One of the strengths of the paper is that a national sample of adolescents was recruited for this study. The recruitment strategy increased the probability of including both in and out of school adolescents in the study sample. This is important as large numbers of adolescents in Nigeria are out-of-school[18]. Also, this is the first study to examine the sexual behaviour and sexual practices of a national sample of ALHIV in Nigeria. Nigeria has the world’s largest burden of mother to child transmission of HIV with only 30.1% coverage for its prevention of mother to children transmission of HIV programme[19]. The high perinatal transmission rate of HIV – put at 27.3% at the end of 2013[19] - and reduced rate of infant mortality from HIV due to successful antiretroviral programmes increase the likelihood of the country to have a teeming population of adolescents living with HIV. The study was also able to recruit adolescents younger than 15 years. This is also the first national adolescent survey that would conduct studies on the sexual practices and sexual behaviour of adolescents 10–14 years old in Nigeria. These make the findings of this study important for policy and programming for adolescents in Nigeria in general, and for ALHIV specifically.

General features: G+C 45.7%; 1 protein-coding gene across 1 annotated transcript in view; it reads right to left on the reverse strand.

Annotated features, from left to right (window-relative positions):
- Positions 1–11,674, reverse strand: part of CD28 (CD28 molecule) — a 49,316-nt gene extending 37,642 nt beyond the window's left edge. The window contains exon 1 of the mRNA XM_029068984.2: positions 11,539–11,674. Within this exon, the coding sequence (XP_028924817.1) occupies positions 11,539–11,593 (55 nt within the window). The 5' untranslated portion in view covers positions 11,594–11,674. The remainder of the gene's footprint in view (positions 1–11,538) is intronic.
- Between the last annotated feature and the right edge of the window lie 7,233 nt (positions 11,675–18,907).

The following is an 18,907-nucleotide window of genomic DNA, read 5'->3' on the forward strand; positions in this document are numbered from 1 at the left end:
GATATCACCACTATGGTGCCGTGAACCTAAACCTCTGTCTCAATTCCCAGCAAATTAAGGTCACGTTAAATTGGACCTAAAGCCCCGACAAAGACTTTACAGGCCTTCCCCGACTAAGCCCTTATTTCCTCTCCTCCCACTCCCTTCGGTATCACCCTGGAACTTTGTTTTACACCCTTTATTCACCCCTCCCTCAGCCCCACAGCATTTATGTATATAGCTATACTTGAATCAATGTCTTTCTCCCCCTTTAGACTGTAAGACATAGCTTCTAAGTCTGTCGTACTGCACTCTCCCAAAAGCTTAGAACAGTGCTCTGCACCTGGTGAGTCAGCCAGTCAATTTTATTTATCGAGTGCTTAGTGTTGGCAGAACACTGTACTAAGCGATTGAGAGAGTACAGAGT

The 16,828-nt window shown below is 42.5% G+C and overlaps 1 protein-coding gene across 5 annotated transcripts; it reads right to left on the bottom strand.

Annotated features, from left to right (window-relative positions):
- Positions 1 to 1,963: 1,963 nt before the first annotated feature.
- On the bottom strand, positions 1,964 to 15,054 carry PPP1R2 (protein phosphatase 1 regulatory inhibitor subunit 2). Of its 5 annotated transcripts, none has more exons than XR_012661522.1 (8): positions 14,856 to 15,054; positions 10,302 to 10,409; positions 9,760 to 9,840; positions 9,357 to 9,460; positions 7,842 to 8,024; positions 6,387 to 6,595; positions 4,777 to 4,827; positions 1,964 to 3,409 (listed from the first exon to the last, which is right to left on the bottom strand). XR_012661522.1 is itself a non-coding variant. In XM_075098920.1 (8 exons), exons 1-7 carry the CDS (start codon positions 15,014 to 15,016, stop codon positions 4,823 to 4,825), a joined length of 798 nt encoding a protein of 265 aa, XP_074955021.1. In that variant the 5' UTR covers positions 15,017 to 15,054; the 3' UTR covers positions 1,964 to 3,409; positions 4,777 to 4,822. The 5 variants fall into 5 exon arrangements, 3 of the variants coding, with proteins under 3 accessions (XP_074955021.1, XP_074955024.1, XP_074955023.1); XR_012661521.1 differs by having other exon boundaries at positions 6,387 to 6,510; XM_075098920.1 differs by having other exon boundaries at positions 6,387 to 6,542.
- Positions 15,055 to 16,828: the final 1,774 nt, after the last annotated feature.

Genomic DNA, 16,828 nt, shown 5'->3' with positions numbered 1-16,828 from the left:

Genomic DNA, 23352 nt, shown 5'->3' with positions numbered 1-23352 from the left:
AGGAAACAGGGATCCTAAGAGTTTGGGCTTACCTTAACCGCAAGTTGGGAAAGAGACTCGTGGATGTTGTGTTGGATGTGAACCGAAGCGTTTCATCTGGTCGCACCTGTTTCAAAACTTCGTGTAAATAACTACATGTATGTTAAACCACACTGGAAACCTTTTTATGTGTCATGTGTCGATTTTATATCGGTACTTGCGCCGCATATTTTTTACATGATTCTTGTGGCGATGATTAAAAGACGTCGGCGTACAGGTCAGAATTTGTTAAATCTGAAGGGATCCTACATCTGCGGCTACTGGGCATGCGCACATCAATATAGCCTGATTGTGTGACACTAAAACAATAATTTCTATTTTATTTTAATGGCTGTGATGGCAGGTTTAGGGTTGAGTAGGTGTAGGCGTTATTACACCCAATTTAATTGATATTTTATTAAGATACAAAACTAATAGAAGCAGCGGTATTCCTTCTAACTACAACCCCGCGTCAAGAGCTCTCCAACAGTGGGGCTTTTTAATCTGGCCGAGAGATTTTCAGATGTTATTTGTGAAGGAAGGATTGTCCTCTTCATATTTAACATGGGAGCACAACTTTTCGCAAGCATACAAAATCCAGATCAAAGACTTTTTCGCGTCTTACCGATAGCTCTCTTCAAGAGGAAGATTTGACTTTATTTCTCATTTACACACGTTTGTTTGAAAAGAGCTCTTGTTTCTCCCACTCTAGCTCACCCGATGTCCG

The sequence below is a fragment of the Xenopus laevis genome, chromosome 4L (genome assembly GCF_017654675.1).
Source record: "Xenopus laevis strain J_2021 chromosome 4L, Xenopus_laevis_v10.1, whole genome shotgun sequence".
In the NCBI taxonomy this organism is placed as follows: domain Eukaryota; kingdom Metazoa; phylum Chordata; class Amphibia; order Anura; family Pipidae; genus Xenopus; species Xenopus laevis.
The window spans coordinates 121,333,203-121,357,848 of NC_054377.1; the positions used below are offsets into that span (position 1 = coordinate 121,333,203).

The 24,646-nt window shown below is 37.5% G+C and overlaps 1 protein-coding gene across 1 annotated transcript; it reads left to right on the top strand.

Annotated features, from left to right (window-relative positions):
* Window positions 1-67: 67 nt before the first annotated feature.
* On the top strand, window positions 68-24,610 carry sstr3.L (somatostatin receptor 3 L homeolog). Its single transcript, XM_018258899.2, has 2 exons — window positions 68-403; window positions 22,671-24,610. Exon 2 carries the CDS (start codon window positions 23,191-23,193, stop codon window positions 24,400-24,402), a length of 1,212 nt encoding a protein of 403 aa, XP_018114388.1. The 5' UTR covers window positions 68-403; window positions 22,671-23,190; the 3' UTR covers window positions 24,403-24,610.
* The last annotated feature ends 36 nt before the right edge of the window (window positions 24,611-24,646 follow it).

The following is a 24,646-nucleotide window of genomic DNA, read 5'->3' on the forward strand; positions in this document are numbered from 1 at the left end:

Our study has its limitations. First, the study did not distinguish between adolescents who acquired HIV infection perinatally and those who acquire HIV behaviourally. Adolescents with sexually acquired HIV may differ substantially from adolescents with perinatal HIV exposure in that they are considerably older when first infected and have already engaged in sexual and/or drug risk behaviour leading to HIV infection[20, 21]. Lumping both groups of ALHIV without due consideration given to the behavioural differences during data analysis limits the generalizability of this finding to all ALHIV. However, the data collection process was limited in its ability to identify source of HIV infection from respondents since respondents needed to self-identify as HIV positive, negative or untested. As would have been observed in the data analysis, many of the adolescents whom we recruited as HIV positive either did not respond to the question or were not aware of their HIV status. Second, the study depended on self-reporting of HIV status introducing bias into the reporting of the HIV status of respondents. Third, a further bias was introduced into the study through the non-randomisation of the recruitment of study participants. This furthers limits the generalizability of the study findings. Fourth, the use of interviewer administered questionnaire may result in social desirability responses with further introduce bias. Despite these limitations, the study results provide insight into the sexual and reproductive health needs of adolescents 10 – 19 years old in Nigeria, especially the sexual and reproductive health needs of ALHIV.